A couple of weeks ago, I sat down with one of video gaming's most creative people to talk about... money. Money. Business. And how things are so different and so much better in this, Tim Schafer's 25th year making video games.
We did a gallery on the most awesome continue screens a few weeks ago, so it's only fair that we give their complement—start menus and title screens—the same treatment.
Tim Schafer tells Game Informer that his studio, Double Fine, still is trying to buy back the rights to Stacking and Costume Quest from the dissolved THQ, and also Brütal Legend from EA and Iron Brigade (formerly Trenched) from Microsoft. "We can still make more of those games," he says.
Now that we had the Oscars last night, it is time to gather a list of games that enhanced their storytelling by featuring real-life actors, actresses and other celebrities—not just as voice actors, but sometimes even as the main characters.
As one of the most imaginative video game developers in the business, it's a pleasure today to highlight the work of one of the artists at Double Fine, the studio behind games like Brutal Legend, Psychonauts and Trenched.
Video gaming's best known funny men are back together again under one roof, having a "hell of a lot of fun," making jokes and, perhaps, even developing a game or two.
Double Fine's Tim Schafer is a bit of a cult darling, having been behind brilliant yet under appreciated games like Psychonauts and Grim Fandango. Thing is, he doesn't want to be a cult darling.
Costume Quest, an upcoming role-playing game from Brutal Legend developer Double Fine, looks wonderful. How wonderful? This wonderful.
Scott Campbell, art director at Brutal Legend and Psychonauts developers Double Fine, has marked the studio's tenth birthday with this rad cartoon.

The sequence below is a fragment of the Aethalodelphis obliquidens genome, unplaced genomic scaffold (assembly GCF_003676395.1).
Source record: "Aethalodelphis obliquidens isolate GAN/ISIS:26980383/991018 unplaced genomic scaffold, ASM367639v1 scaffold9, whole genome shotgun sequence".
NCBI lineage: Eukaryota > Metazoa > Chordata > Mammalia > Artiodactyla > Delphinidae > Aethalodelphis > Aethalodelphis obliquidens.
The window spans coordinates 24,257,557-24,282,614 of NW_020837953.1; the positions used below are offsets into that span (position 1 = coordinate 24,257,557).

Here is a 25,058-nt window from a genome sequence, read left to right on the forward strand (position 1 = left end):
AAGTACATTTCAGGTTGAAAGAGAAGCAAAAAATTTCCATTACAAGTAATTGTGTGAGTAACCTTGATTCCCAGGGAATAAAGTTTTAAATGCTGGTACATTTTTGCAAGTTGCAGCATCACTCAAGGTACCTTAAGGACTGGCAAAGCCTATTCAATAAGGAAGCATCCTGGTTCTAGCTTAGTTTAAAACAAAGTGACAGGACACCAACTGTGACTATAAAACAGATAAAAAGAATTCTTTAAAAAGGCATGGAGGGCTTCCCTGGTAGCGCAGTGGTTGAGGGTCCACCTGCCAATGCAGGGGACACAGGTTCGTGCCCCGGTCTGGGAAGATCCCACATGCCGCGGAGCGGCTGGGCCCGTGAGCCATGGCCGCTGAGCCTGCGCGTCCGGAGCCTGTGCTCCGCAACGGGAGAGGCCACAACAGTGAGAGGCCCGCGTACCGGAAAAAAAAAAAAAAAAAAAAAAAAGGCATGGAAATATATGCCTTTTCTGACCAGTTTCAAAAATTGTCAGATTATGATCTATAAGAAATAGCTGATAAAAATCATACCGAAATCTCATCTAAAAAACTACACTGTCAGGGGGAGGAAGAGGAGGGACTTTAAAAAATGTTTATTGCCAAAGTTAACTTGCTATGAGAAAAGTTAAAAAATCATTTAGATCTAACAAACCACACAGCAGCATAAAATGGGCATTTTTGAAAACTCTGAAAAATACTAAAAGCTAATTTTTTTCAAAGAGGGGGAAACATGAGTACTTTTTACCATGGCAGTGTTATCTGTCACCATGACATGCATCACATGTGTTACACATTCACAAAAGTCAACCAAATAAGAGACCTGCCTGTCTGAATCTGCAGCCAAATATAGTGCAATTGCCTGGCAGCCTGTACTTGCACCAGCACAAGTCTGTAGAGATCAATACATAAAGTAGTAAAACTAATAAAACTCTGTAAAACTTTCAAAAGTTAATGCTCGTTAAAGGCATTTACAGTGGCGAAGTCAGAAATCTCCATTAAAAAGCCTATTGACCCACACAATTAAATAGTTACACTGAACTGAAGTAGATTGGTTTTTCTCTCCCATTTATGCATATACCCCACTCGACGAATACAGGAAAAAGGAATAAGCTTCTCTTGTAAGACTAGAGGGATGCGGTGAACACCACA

Tim Schafer, the creator of classics like Grim Fandango, Full Throttle and Psychonauts, has some choice words to say about Activision boss Robert Kotick. Two of those words are "total" and "prick".
I can't think of another game so destroyed by its dialogue as Splinter Cell: Conviction; not by bad lines alone (which are nothing novel in gaming) but by the way Ubisoft's designers and programmers used them.
Graphic designer Joe Kowalski gives us a behind-the-scenes look at the work that goes into creating what some consider the best video game menu ever made.
Painter Frank Frazetta, best known for his striking fantasy work with characters like Conan the Barbarian, Vampirella and the original Death Dealer, died today at the age of 82.
It is no secret that much of the world sees our beloved hobby as a nothing but juvenile, ultra-violent, and ultimately irresponsible. Some have gone so far as to coin the term "murder simulators" for first person shooters and titles like Grand Theft Auto.
MomoCon has filled the campus of Georgia Tech in downtown Atlanta with cosplayers, and video game fans are there in force. Check out characters from Final Fantasy, Kingdom Hearts, Miles Edgeworth, BioShock, Brutal Legend, and more!